Revealed: Karzai's secret plans to cling on to power in Afghanistan

Western intelligence report claims President is hoping to change constitution and rule indefinitely

Kim Sengupta
Tuesday 06 December 2011 01:00

Hamid Karzai, the Afghan president, is secretly planning to stay in power when his second and constitutionally final term ends in three years' time, according to a Western intelligence report seen by The Independent.

Mr Karzai, it is claimed, wants to emulate Russia's Prime Minister Vladimir Putin who, similarly blocked from holding office for a third consecutive term, handed the Presidency to Dmitri Medvedev in 2008. Mr Putin is seeking a return to the Kremlin in March.

The supposed plans of Mr Karzai are set out in a document compiled by Germany's foreign intelligence service, the BND. It comes on the day an international summit in Bonn, chaired by the Afghan president, is seeking to chart the future of Afghanistan after Nato ends its combat mission in 2014.

The disclosure will raise questions in the international community, which is expected to donate up to $10bn (£6.4bn) in aid to Afghanistan for a decade after the withdrawal. Mr Karzai is due to leave office in 2014 and there had been hope among Western governments of a fresh start with a successor who would not be dogged by allegations of corruption and human rights abuses.

The BND report, produced two months ago and marked "top secret", is said to be based on information supplied by Afghan public figures, including allies of Mr Karzai. The Afghan President is believed to be considering holding a loya jirga, or grand council, to change the Afghan constitution and allow him to remain in power.

It is claimed that Mr Karzai had wanted special dispensation to run for a third term and guide the country through the period of uncertainty following Western military disengagement. However, he was told this would be unacceptable both within the country and internationally. Instead, he has decided to establish the post of prime minister, to which he will aim to be appointed.

Mr Karzai's first choice for a figurehead president was said to be Burhanuddin Rabbani, a former president of the country. But, following his assassination in September, with the alleged involvement of the Pakistani intelligence service, the ISI, the Afghan leader is said to have sounded out a number of other potential candidates.

Foremost among them are former commanders of the Northern Alliance. Negotiations have been held, it is claimed, with Younis Quanoni, the speaker of the lower house in the Kabul parliament; Marshal Mohammad Qasim Fahim, a former defence minister and vice-president, and Mohammed Atta Noor, the governor of Balkh province in the north of the country.

General Atta, who was sent to the north of the country by the Afghan government as a counterweight to the Uzbek warlord Abdul Rashid Dostum, is said to be disinclined to return to the internecine politics of Kabul. The German intelligence service also maintains that Mr Quanoni was at first suspicious of the Afghan president's overtures, believing it was "an attempt to drive a wedge through the Northern Alliance", but that he is now "having second thoughts about it". Marshal Fahim, it is claimed, has been discussing the offer with his officials.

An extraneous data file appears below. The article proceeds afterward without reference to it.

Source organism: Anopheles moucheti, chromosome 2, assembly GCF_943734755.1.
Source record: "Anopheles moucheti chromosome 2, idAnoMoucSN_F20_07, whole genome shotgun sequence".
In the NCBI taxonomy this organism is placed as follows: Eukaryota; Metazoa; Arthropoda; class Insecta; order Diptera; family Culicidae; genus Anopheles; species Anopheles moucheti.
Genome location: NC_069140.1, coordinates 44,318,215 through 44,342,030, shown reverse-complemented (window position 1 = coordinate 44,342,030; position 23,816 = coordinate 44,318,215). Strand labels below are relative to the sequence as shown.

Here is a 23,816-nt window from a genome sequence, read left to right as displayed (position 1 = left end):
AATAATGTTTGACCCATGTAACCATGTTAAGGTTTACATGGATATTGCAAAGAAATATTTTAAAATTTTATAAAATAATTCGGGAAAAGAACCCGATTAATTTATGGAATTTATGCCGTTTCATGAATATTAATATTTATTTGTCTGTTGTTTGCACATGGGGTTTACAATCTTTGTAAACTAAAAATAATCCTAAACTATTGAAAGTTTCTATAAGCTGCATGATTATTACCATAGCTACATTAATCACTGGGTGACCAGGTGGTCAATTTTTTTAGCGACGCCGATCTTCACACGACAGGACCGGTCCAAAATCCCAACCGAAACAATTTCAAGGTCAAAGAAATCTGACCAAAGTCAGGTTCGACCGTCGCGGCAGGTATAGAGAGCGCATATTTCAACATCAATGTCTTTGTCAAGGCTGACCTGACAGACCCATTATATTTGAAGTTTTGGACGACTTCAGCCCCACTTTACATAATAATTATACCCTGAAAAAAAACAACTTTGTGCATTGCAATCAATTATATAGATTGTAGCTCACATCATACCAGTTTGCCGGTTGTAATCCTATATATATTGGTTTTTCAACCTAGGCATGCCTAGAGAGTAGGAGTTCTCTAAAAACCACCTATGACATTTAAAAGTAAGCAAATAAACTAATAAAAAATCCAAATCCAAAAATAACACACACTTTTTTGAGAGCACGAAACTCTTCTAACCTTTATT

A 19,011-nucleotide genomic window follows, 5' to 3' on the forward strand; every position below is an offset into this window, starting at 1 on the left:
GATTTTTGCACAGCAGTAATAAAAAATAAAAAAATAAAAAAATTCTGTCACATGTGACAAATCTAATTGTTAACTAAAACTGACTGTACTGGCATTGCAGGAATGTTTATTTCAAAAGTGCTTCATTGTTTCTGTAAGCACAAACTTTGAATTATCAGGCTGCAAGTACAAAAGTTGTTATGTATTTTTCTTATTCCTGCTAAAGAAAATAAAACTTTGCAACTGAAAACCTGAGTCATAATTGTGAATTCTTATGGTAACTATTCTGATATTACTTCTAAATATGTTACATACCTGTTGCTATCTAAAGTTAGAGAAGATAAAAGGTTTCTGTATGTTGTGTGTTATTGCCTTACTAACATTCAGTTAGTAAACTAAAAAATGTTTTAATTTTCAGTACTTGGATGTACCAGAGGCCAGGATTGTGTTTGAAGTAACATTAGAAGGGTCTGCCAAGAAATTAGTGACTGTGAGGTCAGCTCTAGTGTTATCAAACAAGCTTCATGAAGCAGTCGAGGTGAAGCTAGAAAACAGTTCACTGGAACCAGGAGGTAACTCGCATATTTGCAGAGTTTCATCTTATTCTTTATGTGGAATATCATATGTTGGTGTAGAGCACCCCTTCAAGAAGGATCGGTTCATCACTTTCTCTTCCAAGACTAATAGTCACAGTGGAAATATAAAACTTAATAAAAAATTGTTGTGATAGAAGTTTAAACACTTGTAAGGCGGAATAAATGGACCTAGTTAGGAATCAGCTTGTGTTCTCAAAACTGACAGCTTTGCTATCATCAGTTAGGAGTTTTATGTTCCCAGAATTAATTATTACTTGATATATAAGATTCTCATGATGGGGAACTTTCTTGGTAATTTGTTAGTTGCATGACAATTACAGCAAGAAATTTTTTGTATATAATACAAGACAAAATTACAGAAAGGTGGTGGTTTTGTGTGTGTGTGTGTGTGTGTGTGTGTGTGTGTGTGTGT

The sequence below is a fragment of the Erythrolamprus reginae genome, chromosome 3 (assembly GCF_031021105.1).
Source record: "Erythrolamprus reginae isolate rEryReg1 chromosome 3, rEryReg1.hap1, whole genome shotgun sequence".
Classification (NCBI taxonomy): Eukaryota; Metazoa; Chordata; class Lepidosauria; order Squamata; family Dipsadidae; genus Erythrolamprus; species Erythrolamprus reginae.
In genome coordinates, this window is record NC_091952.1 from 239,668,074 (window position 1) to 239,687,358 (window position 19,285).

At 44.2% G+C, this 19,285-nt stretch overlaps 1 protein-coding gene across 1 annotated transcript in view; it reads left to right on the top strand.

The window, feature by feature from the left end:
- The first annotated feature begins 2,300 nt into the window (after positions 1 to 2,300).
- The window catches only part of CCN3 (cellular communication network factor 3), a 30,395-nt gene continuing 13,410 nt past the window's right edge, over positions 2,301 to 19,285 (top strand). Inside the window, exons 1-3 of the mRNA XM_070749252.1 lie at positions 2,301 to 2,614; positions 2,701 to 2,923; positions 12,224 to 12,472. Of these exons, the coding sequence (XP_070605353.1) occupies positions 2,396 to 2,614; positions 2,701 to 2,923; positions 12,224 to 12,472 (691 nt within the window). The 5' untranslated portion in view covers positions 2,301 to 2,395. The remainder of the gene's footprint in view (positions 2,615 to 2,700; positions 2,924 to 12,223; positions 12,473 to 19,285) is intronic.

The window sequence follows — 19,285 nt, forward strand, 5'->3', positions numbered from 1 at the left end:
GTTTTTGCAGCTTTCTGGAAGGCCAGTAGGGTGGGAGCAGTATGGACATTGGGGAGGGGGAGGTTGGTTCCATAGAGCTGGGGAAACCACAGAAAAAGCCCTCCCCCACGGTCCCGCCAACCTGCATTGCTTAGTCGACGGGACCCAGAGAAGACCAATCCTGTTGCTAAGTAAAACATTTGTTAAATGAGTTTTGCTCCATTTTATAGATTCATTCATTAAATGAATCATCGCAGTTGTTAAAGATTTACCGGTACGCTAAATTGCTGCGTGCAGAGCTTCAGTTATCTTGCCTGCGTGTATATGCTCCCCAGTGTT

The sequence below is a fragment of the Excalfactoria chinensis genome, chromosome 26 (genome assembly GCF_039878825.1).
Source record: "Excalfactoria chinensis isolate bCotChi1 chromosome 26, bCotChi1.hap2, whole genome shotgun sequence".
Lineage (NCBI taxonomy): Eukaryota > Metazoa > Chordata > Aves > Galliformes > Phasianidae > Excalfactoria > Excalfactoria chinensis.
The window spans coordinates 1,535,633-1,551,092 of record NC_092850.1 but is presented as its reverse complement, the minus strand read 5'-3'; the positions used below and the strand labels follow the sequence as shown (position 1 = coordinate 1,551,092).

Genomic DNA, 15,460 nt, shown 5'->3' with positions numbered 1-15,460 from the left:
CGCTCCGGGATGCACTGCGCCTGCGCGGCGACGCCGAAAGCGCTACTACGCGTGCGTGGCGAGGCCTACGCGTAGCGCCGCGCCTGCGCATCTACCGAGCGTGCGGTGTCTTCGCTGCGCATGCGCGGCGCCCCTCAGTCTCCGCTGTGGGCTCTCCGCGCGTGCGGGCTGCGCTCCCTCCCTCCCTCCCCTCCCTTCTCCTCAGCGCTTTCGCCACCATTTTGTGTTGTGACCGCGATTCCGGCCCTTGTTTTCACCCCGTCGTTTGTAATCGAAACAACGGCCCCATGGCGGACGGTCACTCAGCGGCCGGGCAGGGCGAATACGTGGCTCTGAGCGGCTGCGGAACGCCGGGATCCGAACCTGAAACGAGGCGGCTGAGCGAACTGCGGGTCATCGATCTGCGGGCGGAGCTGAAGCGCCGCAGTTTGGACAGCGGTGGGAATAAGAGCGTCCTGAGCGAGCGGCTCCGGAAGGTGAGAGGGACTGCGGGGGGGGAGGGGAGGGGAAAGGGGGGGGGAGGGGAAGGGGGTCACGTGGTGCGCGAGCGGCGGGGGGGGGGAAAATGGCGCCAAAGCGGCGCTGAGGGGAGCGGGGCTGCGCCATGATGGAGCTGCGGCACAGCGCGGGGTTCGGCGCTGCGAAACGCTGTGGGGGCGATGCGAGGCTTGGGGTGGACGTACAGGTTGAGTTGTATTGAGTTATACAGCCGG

All three men are Tajiks, while Mr Karzai is from the majority Pashtun community, and thus would provide an electoral ticket with an attractive ethnic mix for Afghanistan.

Western states, however, will have concerns about the potential running mates: Marshal Fahim had been accused of human rights abuses by US officials. Mr Quanoni and General Atta have been accused of corruption, charges they both deny.

Although President Karzai has faced frequent criticism from politicians in Western Europe and the US – especially following his election victory in 2009, which was mired in allegations of fraud – he has shown resilience by staying in power and has taken an increasingly combative stance against Nato, condemning air strikes which have resulted in deaths of civilians and demanding an end to "night raids" in which Taliban targets are captured or killed in their homes.

Western officials acknowledge privately that, despite concerns about Mr Karzai, there remains a lack of an alternative leader. Javed Ludin, the Afghan foreign minister, insisted yesterday in Bonn that Mr Karzai had no intention of seeking a third term. "I am convinced that he will go when the time comes, after all that is what he has always said." The Afghan president stated on the eve of the conference that he intended to retire in 2014 as "a pensioner and happy citizen".

The Foreign Secretary, William Hague, said at the summit yesterday: "President Karzai has said himself that he will be going in 2014, let us take him at his word." The US Secretary of State, Hillary Clinton, said she looked forward to "inclusive, fair and credible presidential elections and a peaceful and democratic transfer of power in 2014".

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